The boyfriend defense

Are single women less credible when charging sexual harassment?

Topics: Herman Cain, Sexual Harassment, ,

The boyfriend defenseSharon Bialek (Credit: Reuters/Brendan McDermid)

Sharon Bialek, the woman who went public to accuse Herman Cain of sexual harassment and assault, peppered her prepared statement with a dozen strategic references to her former boyfriend to drive home the point that the Republican presidential candidate’s advances had been unwanted.  In a seven-minute statement, Bialek mentioned her boyfriend every 40 seconds.

The boyfriend was the reason she called up Cain to use him as a possible contact for a job. It was he who suggested she meet Cain, in person, thereby explaining why she would be alone having drinks and dinner with a strange man. This boyfriend (a doctor!) was the plausible explanation for her room upgrade at the Capitol Hilton. He was the reason she rebuffed Cain’s alleged sexual overtures.

Bialek and her legal team wanted no confusion about that fact that she was in a serious relationship and not looking for a date with Cain, a married man who has denied the allegations against him.  But does a woman need a husband or boyfriend to be taken seriously when bringing allegations of sexual misconduct?  Would Bialak’s account of meeting Cain draw more doubt or scrutiny had she not had a knight in shining armor waiting for her at home?

The marital status of a woman bringing allegations of sexual misconduct has been raised before, even if it’s not legally condoned.  When seeking to complain, whether to a manager, human resources, authorities or even friends, victims have been told that their actions must have been “misinterpreted.” The implication is that single girls should just face the fact that they are fair game.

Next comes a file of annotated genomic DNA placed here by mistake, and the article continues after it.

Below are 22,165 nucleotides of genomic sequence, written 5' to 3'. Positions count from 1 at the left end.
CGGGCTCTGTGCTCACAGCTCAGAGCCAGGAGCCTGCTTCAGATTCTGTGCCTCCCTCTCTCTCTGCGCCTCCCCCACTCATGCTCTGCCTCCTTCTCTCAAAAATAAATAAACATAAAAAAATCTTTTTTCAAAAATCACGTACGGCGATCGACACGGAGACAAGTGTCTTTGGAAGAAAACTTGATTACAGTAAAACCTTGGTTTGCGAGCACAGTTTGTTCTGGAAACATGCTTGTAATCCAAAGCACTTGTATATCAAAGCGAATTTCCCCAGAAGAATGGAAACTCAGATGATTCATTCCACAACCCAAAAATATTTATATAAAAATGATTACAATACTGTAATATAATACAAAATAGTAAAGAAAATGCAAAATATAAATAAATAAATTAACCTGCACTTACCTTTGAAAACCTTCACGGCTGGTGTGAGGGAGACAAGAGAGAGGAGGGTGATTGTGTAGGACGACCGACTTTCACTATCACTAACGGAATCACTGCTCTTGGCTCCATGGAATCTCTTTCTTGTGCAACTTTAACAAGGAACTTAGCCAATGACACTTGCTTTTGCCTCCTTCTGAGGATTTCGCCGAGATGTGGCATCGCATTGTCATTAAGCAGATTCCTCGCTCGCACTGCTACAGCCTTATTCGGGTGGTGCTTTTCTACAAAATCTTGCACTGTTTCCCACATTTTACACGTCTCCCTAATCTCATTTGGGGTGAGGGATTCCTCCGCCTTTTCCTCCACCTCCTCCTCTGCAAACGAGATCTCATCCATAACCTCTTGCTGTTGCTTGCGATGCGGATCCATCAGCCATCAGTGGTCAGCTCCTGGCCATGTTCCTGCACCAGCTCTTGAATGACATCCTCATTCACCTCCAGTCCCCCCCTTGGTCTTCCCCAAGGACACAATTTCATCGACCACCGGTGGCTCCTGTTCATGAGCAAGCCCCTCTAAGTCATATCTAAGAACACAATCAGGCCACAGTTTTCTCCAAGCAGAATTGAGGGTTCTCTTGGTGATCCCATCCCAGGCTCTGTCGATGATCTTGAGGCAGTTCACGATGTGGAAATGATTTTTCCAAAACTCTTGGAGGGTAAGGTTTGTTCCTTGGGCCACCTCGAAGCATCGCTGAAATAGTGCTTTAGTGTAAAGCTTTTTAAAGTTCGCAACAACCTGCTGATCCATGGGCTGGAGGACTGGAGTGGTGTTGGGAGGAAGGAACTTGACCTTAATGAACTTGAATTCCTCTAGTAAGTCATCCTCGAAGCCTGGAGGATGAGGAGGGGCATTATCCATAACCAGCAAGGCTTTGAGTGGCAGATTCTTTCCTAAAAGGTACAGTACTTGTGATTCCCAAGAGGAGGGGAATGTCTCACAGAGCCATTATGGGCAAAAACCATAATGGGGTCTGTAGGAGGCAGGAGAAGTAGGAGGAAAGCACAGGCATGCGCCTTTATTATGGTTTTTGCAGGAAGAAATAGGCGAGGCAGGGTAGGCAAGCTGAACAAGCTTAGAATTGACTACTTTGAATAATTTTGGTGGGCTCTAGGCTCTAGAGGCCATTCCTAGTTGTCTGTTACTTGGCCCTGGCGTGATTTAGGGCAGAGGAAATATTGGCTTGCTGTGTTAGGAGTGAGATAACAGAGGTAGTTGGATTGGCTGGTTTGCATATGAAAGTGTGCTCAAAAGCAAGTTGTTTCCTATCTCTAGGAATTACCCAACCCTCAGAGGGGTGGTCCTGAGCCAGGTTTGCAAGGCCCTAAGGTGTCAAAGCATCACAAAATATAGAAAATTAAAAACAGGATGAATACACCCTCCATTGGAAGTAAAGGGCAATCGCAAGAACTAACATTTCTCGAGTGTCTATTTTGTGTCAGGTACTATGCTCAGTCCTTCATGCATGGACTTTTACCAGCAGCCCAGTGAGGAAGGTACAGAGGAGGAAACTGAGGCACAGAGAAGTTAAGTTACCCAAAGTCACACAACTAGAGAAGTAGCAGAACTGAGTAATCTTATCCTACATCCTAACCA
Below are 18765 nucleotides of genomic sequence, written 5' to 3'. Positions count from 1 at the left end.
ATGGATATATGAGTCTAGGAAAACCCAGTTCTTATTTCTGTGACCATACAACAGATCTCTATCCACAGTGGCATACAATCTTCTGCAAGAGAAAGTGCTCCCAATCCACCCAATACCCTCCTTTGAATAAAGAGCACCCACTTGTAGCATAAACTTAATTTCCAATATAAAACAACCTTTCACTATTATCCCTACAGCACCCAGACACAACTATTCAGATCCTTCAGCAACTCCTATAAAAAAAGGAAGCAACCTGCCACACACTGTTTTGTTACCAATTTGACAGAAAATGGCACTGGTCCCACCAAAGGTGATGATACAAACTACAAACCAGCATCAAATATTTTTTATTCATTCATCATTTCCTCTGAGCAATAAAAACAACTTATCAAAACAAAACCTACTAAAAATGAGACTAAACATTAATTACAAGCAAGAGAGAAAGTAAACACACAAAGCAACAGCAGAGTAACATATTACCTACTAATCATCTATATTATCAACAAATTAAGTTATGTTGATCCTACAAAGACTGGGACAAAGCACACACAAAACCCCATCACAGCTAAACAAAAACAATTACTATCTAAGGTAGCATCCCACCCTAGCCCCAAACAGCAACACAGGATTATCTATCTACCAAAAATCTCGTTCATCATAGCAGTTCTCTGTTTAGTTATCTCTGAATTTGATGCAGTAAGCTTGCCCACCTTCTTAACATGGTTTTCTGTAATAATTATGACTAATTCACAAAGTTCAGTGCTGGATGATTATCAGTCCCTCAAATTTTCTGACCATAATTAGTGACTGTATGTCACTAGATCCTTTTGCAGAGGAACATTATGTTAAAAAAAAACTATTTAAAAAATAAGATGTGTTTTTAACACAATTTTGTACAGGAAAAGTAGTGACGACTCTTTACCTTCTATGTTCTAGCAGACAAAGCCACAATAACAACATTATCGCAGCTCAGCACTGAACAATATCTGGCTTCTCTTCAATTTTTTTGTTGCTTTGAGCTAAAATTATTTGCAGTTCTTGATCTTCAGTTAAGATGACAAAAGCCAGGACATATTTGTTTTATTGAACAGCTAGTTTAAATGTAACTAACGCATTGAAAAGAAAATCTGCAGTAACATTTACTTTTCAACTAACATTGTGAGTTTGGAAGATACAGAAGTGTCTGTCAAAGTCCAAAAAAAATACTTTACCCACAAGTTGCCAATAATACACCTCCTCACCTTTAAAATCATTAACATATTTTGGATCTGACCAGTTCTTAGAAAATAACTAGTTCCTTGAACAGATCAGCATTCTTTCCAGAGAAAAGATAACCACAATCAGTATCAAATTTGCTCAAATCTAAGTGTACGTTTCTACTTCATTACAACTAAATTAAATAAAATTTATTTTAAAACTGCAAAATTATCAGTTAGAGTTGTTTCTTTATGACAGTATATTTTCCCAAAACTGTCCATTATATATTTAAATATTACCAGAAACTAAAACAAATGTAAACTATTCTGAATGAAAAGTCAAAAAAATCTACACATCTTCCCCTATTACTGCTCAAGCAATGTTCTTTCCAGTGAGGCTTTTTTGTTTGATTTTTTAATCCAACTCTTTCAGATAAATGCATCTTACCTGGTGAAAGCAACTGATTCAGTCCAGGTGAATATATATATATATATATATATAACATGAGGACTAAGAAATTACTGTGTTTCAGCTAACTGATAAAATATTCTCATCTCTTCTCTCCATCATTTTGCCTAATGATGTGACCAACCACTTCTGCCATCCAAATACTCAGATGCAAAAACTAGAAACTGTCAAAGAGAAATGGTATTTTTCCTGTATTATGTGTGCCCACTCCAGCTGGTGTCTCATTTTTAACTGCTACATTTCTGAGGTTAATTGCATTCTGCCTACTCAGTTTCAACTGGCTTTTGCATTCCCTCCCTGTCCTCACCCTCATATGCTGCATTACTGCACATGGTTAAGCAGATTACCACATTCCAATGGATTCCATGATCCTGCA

Alexis Moore, a California-based consultant and privacy expert, said she was sexually harassed at the age of 17 during her first job as a bagger at a grocery store. Her manager followed her through aisles, trying to rub against her, smell her hair or dole out lecherous comments.  When she had finally had enough, Moore said, “I did report it but the store manager took me into the office and said, ‘Oh you’re a pretty girl. And single. These things happen.’”

Moore’s response: “You know, I am an attractive lady but there’s no excuse for unwanted advances from a pervert.”



Christopher Olmsted, a discrimination attorney in San Diego, said no lawyer would ever invoke a woman’s marital status in defending a client against sexual harassment. But he concedes that when you “talk about what people’s subconscious predispositions and stereotypes might be, you might say that the general public might have a perception that a young, attractive single woman might be more inclined to be open to romantic overtures than an older woman, married or in a committed relationship.  But there’s all sorts out there and there’s married people who are philandering and there’s single people who are not interested in any sort of relationship with colleagues.”

So in the court of public opinion, celebrity attorney Gloria Allred was determined to have her client’s motives clear for doing something as outlandish as have dinner with a man she hardly knew.

“I think that’s what angered me as a sexual harassment victim,” said Moore, who now also works as an advocate for women who have been harassed.  “It’s so offensive. It doesn’t matter if I have 12 boyfriends or if I’m single on Match.com. Or if I’m a lesbian, for that matter. It really angered me that she had to keep repeating that [she had a boyfriend] in order to defend herself to ‘establish credibility’ or perhaps to be perceived as a real victim.”